by Rebecca Stephens
I was 7-years-old when I saw the New York Mets play at Shea Stadium. To this day, it’s unlike anything I’ve ever experienced. The size of the stadium, the lights, the noise, the crowd - it was all so overwhelming. But it was incredible. Our seats were right behind home plate and let me tell you, the view was fantastic! The Mets played a winning game that night against the Miami Marlins. I remember being so mesmerized by it all. Every time the Mets hit a homerun an electrifying energy rose up from the crowd and hung in the air above the field. I remember thinking at one point, “It can’t get much better than this.” I was wrong. After the game, my grandfather went into the locker room while I stood with my mother and my cousins in the parking lot. Several minutes later, he emerged holding my baseball and a grin from ear to ear. Papaw had the ball signed by Bobby Valentine, the manager of the Mets, and one of the players, Mike Piazza. It was one of the best nights of my life.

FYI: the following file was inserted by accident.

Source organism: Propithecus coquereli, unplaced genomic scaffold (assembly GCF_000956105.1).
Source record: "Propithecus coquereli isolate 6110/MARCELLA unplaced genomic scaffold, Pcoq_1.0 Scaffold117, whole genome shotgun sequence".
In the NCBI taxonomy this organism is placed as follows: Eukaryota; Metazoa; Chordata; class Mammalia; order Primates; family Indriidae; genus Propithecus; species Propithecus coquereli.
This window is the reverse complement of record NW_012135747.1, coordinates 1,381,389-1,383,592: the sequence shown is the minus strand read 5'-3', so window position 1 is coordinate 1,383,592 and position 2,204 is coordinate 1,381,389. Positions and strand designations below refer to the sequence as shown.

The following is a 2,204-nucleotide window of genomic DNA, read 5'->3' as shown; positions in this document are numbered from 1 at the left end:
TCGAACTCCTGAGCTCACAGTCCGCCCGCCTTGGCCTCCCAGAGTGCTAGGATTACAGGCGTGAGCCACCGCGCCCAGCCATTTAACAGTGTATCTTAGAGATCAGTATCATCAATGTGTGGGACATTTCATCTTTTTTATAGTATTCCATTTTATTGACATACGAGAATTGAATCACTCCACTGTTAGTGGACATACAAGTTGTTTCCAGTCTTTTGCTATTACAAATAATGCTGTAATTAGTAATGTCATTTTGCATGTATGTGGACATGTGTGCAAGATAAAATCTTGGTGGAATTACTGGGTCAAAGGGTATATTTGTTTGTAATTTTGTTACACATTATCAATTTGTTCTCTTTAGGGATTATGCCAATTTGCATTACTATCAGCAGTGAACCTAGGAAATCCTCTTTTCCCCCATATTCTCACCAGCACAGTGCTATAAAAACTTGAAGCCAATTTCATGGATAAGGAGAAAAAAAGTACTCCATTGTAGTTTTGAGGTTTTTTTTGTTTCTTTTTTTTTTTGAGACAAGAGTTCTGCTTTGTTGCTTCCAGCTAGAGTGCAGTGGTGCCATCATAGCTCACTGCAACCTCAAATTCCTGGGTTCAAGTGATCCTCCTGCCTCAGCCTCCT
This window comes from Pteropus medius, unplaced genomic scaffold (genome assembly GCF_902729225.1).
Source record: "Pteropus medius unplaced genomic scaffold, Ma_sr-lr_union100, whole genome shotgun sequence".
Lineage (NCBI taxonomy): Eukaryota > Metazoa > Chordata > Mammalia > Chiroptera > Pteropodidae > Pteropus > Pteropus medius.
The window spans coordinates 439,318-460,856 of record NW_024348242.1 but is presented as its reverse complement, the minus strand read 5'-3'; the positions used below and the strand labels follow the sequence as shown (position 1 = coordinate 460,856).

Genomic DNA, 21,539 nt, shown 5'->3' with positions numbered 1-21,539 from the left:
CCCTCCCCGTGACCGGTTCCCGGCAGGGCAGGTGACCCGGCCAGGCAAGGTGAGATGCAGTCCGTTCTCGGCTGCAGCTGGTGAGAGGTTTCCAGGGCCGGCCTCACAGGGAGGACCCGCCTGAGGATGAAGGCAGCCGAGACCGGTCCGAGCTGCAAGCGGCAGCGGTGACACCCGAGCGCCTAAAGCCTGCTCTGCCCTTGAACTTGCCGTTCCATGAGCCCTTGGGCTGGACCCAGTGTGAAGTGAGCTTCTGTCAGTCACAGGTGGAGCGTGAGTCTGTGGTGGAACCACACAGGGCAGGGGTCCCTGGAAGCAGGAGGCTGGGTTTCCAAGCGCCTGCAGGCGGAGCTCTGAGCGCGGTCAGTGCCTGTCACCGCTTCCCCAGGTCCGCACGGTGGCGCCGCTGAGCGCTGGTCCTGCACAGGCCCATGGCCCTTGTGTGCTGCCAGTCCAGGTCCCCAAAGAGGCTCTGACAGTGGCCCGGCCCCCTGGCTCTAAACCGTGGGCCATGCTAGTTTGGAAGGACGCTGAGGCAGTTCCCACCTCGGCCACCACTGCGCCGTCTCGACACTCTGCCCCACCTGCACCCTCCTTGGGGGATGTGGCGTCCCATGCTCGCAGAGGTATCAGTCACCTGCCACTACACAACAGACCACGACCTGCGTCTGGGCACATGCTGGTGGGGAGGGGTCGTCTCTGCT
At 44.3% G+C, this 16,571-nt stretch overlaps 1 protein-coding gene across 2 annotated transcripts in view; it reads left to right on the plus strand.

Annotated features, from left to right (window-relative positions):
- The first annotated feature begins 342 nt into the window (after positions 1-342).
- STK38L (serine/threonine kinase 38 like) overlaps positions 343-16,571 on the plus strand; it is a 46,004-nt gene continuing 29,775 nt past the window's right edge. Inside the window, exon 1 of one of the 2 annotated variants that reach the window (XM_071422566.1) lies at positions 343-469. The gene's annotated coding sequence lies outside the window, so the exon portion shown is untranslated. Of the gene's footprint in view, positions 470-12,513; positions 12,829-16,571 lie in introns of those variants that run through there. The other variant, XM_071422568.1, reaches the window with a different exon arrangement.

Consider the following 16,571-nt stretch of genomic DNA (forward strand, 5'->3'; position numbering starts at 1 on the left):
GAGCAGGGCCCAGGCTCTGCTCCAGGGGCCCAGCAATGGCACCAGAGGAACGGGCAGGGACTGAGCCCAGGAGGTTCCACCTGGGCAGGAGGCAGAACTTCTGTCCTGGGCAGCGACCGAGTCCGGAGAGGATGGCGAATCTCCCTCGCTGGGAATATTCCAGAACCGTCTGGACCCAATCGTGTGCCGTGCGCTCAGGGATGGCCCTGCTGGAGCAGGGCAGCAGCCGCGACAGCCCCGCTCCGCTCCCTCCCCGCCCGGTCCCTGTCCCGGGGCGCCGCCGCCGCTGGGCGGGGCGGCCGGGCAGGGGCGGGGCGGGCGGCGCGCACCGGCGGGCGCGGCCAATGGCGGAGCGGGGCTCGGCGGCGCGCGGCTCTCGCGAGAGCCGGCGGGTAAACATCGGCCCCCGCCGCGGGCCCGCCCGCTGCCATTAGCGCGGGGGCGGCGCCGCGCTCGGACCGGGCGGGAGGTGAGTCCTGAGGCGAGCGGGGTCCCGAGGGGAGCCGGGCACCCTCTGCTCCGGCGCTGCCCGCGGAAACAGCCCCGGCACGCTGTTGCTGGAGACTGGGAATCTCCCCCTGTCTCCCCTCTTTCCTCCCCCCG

How was my grandfather able to get those autographs, you ask? By using his press pass. You see, my grandfather was Ernie Salvatore, and above being a sportswriter for the Herald-Dispatch for nearly sixty years, he was a remarkable human being. Growing up in Huntington, I was always aware the power my grandfather’s name carried. I could see it in the reaction of my schoolteachers when I told them I was Ernie’s granddaughter. It was clear when we went out to eat and there would be at least half a dozen people wanting to speak to him. It was blatantly obvious when the press box at the Marshall University football stadium was named in his honor, and a sports journalism scholarship also opened in his name. It would be one thing to tell you of all his accomplishments to explain why he was so remarkable, but that’s not the reason. Papaw is remarkable because he was passionate about his work and his life. Those half a dozen people I mentioned? Some would be old friends, and some were new. Some were just admirers, but he treated them all the same. He never knew a stranger. He always did his best to remember faces, names and facts about the people he met. He was in the business for facts. As a sportswriter, he made a career of sports statistics, records and what have you, but in the end it was much more than that for him. Money never captured his attention, and he had no interest in sport scandals. Papaw’s goal was to always keep the athletes, the game and the heart of it all at the center of his stories, and along the way, breathe distinctive personality into the words he wrote. His columns were unmistakably “Ernie”. With such trademarks as “Down in Front”, “Pardon me for asking” and “onliest”, Papaw created his Salvatore style and left an irremovable mark on the Herald-Dispatch newspaper and the Huntington community.